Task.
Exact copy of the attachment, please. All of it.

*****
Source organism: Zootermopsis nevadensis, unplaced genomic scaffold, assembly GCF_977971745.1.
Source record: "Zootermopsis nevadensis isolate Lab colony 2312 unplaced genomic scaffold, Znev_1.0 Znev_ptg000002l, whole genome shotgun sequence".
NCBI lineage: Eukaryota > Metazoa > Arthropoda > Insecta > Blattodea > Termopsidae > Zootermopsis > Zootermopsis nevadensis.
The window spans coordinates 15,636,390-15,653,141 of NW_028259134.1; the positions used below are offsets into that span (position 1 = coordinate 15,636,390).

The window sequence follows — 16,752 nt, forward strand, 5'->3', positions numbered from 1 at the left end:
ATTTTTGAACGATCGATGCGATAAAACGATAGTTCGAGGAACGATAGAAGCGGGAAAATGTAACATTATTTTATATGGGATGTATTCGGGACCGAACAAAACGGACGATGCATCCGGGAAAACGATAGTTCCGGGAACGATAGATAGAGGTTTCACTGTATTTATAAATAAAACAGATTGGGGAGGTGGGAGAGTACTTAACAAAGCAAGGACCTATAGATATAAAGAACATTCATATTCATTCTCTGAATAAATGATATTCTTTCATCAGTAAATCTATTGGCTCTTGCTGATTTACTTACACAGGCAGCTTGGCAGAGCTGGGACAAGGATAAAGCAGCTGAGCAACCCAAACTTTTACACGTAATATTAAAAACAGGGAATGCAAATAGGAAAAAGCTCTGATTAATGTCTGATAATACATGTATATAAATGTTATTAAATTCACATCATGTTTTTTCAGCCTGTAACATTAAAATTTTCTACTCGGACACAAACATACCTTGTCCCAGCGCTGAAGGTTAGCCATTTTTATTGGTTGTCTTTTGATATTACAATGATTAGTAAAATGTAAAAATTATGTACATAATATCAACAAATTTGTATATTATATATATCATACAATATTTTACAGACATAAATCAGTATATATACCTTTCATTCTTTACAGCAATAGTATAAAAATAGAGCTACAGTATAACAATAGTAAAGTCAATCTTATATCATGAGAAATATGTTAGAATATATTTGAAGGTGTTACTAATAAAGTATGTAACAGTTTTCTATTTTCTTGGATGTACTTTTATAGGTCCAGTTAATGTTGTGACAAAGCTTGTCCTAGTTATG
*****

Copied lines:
Source organism: Zootermopsis nevadensis, unplaced genomic scaffold, assembly GCF_977971745.1.
Source record: "Zootermopsis nevadensis isolate Lab colony 2312 unplaced genomic scaffold, Znev_1.0 Znev_ptg000002l, whole genome shotgun sequence".
NCBI lineage: Eukaryota > Metazoa > Arthropoda > Insecta > Blattodea > Termopsidae > Zootermopsis > Zootermopsis nevadensis.
The window spans coordinates 15,636,390-15,653,141 of NW_028259134.1; the positions used below are offsets into that span (position 1 = coordinate 15,636,390).

The window sequence follows — 16,752 nt, forward strand, 5'->3', positions numbered from 1 at the left end:
ATTTTTGAACGATCGATGCGATAAAACGATAGTTCGAGGAACGATAGAAGCGGGAAAATGTAACATTATTTTATATGGGATGTATTCGGGACCGAACAAAACGGACGATGCATCCGGGAAAACGATAGTTCCGGGAACGATAGATAGAGGTTTCACTGTATTTATAAATAAAACAGATTGGGGAGGTGGGAGAGTACTTAACAAAGCAAGGACCTATAGATATAAAGAACATTCATATTCATTCTCTGAATAAATGATATTCTTTCATCAGTAAATCTATTGGCTCTTGCTGATTTACTTACACAGGCAGCTTGGCAGAGCTGGGACAAGGATAAAGCAGCTGAGCAACCCAAACTTTTACACGTAATATTAAAAACAGGGAATGCAAATAGGAAAAAGCTCTGATTAATGTCTGATAATACATGTATATAAATGTTATTAAATTCACATCATGTTTTTTCAGCCTGTAACATTAAAATTTTCTACTCGGACACAAACATACCTTGTCCCAGCGCTGAAGGTTAGCCATTTTTATTGGTTGTCTTTTGATATTACAATGATTAGTAAAATGTAAAAATTATGTACATAATATCAACAAATTTGTATATTATATATATCATACAATATTTTACAGACATAAATCAGTATATATACCTTTCATTCTTTACAGCAATAGTATAAAAATAGAGCTACAGTATAACAATAGTAAAGTCAATCTTATATCATGAGAAATATGTTAGAATATATTTGAAGGTGTTACTAATAAAGTATGTAACAGTTTTCTATTTTCTTGGATGTACTTTTATAGGTCCAGTTAATGTTGTGACAAAGCTTGTCCTAGTTATG